Because the planet we are on isn't a part of space.
Because the planet we are on isn't a part of space.
I actually pity you, that you imagine that a mere politician has the power to restrain progress for any great length of time.
This is exactly the case, 100%. Trump sold a bill of goods saying he'll bring jobs back and people bought it. There's actually a really great article over at Cracked about Trump's popularity. The TL;DR summary is that "Make America Great Again" means "bring back the manufacturing jobs", not necessarily "let's have racism again". At least that's the theory, anyways.
But those jobs are gone and not coming back, no matter what Trump does. Or if Hillary or Bernie or Stein or Vermin Supreme or anyone else who happened to win would be able to do. Progress isn't partisan and doesn't care who the President is.
Trump's "clean coal" bit? Even if Congress rubber stamps everything he proposes, the coal industry is still doomed, jobs wise. The coal industry is set to drop half its workforce through automation over the next 10 years. That's not theoretical either. The tech is already there. Coal industry will drop 300,000 jobs at least over the next decade, and nothing can stop it. If some crazy "mandatory-buggy-whip-for-each-automobile" type law gets passed here mandating mines can't use robots - still doomed. All that would do is drive up the price of our coal as the rest of the world digs it up cheaper and cheaper.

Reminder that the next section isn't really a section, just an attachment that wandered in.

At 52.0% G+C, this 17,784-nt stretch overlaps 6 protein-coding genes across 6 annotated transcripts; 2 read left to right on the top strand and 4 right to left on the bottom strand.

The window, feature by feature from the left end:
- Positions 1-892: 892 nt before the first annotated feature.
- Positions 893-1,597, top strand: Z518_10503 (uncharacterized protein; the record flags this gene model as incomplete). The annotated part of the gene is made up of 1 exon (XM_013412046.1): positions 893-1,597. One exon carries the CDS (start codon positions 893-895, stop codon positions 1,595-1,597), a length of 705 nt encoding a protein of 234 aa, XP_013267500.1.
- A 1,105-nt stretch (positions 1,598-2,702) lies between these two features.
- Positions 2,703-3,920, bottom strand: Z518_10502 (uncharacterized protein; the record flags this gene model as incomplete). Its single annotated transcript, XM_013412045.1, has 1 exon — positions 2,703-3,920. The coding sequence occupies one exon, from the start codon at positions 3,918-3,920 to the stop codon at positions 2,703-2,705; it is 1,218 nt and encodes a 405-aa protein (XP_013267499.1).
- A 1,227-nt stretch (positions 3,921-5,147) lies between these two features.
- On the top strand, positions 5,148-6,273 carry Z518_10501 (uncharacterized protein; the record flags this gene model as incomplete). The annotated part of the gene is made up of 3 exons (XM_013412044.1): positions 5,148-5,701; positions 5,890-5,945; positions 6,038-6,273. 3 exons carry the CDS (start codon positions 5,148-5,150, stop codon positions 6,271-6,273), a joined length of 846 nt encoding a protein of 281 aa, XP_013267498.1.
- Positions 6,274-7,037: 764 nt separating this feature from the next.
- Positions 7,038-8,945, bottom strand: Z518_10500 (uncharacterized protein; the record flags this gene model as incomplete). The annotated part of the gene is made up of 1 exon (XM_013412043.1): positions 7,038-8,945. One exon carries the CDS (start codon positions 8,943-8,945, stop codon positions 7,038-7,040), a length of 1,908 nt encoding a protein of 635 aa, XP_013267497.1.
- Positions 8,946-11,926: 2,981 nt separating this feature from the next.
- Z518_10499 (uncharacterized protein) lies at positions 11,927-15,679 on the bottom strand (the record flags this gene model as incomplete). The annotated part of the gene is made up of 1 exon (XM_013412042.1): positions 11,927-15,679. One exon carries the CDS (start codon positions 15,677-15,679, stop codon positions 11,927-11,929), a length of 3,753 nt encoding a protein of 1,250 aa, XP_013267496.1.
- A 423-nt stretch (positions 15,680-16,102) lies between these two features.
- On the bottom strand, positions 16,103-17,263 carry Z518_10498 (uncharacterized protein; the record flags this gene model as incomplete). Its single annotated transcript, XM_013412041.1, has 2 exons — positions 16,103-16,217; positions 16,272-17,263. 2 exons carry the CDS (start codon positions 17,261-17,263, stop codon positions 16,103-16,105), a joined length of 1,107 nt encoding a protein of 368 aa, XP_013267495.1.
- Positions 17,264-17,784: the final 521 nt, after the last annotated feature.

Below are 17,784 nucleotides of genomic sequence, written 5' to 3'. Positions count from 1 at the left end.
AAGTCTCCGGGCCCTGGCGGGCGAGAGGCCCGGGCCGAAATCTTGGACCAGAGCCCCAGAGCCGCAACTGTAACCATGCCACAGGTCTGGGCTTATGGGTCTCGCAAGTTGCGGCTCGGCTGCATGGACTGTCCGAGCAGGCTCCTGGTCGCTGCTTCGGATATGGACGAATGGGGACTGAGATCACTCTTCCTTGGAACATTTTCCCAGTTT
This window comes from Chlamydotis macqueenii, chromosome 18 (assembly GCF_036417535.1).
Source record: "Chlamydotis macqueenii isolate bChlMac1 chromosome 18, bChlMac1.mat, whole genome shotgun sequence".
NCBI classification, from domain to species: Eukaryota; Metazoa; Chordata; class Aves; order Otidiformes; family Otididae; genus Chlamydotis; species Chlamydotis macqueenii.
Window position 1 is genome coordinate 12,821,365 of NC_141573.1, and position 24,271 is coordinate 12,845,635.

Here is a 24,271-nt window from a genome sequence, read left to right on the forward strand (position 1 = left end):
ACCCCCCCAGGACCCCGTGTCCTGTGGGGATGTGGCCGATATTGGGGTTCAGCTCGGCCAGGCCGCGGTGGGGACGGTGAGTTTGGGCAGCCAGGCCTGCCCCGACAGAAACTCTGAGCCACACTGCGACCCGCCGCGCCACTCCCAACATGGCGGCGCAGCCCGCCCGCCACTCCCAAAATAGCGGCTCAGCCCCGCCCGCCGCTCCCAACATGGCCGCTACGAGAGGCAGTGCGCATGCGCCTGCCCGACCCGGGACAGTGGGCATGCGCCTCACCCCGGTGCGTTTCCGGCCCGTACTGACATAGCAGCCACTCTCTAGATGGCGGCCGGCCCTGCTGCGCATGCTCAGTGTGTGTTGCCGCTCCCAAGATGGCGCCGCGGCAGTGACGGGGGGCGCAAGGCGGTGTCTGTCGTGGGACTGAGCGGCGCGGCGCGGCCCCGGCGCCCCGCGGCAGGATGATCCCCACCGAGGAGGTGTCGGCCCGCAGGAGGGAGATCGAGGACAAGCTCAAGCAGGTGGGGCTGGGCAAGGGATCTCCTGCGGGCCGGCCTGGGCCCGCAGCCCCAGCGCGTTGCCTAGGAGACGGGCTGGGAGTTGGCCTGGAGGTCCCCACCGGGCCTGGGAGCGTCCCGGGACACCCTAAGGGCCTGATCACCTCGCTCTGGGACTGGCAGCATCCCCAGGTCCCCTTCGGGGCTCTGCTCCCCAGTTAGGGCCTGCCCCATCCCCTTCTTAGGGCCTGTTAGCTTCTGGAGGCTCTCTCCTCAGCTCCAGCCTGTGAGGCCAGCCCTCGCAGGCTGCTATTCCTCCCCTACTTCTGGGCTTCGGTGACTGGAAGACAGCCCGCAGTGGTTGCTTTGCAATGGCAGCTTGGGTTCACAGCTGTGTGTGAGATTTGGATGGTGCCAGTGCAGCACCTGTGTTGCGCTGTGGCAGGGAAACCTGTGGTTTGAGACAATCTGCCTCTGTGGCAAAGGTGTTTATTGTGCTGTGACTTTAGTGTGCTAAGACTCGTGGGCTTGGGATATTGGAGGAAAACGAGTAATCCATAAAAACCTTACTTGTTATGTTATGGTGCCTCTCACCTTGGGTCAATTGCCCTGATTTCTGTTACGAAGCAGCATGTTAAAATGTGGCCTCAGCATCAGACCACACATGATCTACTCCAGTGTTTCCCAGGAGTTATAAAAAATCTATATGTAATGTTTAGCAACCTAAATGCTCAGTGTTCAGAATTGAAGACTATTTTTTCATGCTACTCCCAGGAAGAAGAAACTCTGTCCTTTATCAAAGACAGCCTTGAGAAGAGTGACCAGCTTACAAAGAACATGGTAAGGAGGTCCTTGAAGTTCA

Best thing we can do is accept it and move on. And plan for it. You're right - people should be *far* more worried about robots than the Chinese. Nobody is talking about how the coal industry is set to drop those 300,000 jobs. Everyone in the rural areas are all aglow with Trump getting elected. They're about to be sorely disappointed though when the robots take over those jobs. Don't think I'm bashing Trump there either - I'm not. Again, it'll happen no matter who the President is. It's just that with Trump he promised to fix things, and he can't. It'll be more bitter.
And the worst is yet to come. Nobody is talking about Google's self-driving car and what stands to happen when that gets perfected. We have 3,500,000 truck drivers employed in the USA. It's the most common profession today, truck driver. And pretty soon most of those people will be unemployed too. It absolutely will happen. What then?
We need to focus more on the future, what we know it will hold, and make our plans for it in the here-and-now.